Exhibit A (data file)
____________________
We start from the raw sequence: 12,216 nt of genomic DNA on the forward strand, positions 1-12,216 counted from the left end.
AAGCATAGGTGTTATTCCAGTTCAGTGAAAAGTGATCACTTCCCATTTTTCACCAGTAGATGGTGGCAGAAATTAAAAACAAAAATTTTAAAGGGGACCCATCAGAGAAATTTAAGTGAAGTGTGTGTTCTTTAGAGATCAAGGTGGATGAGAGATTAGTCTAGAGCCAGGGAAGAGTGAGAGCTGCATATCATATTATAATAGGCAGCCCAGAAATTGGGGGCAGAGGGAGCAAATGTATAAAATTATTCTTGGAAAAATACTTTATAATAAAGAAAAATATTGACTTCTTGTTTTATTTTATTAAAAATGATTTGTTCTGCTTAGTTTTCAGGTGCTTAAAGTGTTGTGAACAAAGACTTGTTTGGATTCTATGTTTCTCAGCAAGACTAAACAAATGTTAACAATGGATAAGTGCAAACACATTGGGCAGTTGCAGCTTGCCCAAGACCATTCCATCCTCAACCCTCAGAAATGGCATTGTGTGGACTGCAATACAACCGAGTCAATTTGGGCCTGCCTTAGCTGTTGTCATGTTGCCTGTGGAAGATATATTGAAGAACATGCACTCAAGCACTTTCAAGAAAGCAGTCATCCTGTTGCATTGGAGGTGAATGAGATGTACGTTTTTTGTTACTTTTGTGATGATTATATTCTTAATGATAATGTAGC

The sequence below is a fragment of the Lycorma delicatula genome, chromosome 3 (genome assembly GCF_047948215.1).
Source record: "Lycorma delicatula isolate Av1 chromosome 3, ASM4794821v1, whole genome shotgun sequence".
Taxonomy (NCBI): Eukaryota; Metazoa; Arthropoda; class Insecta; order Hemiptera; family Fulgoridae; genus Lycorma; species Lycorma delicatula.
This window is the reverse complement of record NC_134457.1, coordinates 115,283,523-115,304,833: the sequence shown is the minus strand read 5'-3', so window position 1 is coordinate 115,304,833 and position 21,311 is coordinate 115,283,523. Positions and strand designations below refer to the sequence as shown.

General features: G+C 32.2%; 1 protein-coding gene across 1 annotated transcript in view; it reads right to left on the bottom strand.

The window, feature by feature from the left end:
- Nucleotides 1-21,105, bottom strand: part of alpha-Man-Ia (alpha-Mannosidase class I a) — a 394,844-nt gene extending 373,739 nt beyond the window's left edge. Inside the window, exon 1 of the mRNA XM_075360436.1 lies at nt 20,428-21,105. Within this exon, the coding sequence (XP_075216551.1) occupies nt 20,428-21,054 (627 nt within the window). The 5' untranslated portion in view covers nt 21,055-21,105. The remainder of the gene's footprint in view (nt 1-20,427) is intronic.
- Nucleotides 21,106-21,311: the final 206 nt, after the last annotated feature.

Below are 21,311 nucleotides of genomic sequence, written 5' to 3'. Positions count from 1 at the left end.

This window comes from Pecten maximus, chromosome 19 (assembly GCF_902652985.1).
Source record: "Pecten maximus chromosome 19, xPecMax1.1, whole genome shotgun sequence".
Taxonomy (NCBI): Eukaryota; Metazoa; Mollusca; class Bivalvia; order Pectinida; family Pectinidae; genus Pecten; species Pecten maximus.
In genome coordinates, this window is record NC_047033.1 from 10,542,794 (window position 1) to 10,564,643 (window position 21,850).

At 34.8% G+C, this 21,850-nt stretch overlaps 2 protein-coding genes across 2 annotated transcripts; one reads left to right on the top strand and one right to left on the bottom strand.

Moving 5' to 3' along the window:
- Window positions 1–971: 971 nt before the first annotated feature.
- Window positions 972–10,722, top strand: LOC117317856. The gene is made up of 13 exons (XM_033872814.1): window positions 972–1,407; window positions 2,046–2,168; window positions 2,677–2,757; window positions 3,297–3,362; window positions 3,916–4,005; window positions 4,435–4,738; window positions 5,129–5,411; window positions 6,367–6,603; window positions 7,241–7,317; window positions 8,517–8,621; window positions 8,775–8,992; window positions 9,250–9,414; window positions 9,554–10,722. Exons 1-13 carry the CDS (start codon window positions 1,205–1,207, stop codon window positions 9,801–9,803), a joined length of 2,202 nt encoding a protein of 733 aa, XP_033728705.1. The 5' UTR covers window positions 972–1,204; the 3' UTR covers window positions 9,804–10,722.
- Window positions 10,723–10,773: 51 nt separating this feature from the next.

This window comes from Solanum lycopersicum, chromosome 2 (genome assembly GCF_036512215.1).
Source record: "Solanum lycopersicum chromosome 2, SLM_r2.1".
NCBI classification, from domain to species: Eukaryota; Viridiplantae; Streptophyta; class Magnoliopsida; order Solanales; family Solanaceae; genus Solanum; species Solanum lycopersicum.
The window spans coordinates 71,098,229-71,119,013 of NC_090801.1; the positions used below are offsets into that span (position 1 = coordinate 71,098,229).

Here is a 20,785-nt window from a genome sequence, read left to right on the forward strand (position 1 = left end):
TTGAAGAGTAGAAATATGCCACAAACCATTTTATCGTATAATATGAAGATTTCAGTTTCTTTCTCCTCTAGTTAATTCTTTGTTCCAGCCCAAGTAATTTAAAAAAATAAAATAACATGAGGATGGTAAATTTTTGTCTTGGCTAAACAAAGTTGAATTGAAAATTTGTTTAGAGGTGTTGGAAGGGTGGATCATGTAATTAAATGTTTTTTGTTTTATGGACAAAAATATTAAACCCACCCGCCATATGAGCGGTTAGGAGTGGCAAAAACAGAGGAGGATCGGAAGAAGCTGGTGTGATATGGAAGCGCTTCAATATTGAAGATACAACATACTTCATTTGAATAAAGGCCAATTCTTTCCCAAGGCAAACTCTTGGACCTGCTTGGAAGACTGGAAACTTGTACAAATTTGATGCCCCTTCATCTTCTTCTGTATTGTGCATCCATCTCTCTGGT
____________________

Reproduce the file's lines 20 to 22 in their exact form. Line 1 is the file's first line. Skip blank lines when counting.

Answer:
- Window positions 10,723–10,773: 51 nt separating this feature from the next.

This window comes from Solanum lycopersicum, chromosome 2 (genome assembly GCF_036512215.1).
Source record: "Solanum lycopersicum chromosome 2, SLM_r2.1".